posted on Oct, 3 2015 @ 12:34 PM
I have not really read up on this particular event and person. Everytime there is one of these mass shootings though, I find myself thinking about the way I found my culture influenced me to be so focused on the individual will, that I learned to ignore and cut myself off from the signals that are less than conscious - in others, and myself. They are not what counts. The body language expresses desires and needs, but if the awareness of the individual does not acknowledge and "own" them, it is useless to respond to them.

So I learned to ignore that part of the communication. (the metacommunication)

A few weeks ago I was struck by this when my grandaughter (who is four years old) got out the pool. It was time to eat, I wanted her out, everyone else was getting out, but she was not happy about ending the pool play session and started crying and complaining. I was holding a towel, and offering to wrap her up in it, and she was refusing saying she didn't want to.

I did what I usually did with my kids - they had a right to choose. Okay. You don't want to be wrapped up in the towel and dried? Fine. No problem. *shrug* Your choice. I was often of the POV that (if the potantial consequences aren't too risky) that they'll learn there are consequences to their choices, and it will teach them to think carefully before choosing this way.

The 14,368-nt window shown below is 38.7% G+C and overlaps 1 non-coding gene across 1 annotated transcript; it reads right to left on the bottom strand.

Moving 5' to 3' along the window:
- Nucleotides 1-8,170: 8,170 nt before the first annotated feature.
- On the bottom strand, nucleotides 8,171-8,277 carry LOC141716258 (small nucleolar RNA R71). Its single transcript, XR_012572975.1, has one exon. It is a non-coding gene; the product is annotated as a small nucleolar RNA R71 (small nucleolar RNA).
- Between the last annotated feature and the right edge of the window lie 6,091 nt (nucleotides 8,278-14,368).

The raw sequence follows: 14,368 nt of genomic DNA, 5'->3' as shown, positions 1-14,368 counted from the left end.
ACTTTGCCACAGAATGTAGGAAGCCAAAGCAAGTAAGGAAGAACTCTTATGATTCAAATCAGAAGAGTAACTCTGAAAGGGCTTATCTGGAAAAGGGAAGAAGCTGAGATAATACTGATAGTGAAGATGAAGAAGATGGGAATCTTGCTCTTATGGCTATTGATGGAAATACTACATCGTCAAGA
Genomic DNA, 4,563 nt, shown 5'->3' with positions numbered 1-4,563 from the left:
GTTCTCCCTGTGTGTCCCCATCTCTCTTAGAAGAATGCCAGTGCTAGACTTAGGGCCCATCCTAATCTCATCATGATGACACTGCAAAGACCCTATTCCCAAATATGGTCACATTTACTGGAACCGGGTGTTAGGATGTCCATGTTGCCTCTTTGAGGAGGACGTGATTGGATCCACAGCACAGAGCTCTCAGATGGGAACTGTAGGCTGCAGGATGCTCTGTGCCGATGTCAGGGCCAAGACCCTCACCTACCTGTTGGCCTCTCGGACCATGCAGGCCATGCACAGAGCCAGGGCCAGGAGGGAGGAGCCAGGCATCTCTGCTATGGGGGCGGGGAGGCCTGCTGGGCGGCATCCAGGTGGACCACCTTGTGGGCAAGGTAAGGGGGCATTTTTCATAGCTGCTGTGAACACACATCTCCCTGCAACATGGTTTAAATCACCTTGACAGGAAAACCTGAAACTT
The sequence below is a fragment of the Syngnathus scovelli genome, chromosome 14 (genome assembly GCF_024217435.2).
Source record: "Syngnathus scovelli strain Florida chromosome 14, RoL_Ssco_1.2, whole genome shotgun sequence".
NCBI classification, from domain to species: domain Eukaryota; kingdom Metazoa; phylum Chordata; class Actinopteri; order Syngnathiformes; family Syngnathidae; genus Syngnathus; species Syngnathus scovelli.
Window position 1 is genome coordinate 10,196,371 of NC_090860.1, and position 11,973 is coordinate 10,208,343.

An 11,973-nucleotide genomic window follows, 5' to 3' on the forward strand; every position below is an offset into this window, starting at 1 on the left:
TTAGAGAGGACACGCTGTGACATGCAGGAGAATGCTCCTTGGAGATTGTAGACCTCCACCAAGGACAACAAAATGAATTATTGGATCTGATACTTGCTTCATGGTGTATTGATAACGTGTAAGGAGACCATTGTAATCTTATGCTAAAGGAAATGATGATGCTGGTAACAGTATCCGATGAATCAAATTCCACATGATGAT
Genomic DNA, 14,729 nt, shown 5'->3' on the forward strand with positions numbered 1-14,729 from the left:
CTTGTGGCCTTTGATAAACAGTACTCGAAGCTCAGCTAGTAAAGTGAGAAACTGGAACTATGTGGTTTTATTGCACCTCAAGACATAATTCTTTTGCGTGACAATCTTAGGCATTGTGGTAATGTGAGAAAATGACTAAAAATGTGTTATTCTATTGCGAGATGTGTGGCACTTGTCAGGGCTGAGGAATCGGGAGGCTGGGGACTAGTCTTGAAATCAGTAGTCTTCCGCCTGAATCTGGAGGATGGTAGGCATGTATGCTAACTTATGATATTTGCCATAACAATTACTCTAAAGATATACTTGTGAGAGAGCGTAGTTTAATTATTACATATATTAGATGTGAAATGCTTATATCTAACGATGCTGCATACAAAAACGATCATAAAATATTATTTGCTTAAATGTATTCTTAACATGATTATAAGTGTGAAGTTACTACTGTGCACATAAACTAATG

My husband finally said, under his breath "She does want it, she's cold. Wrap her up."
I realized that even while she cried and said no, she was inching closer and closer to me, shivering - all her body language was saying, I want, I need, your comfort and warmth and embrace. The wierd thing was, on a certain level, I was aware of that, but was putting it aside to focus on the verbal communication.

This provoked thought in me for days - not only how I will tend to ignore the non-verbal communication, but can become detached from my own - I say I am fine, but don't feel so inside and my body probably expresses that. But my mind can get so wrapped up in it's judgement that I SHOULD feel fine, that even I believe I am fine.
Luckily, I have a mate who is the opposite of I and tends to pay more attention to the body language than the words, and he actually brings my awareness to my own internal states.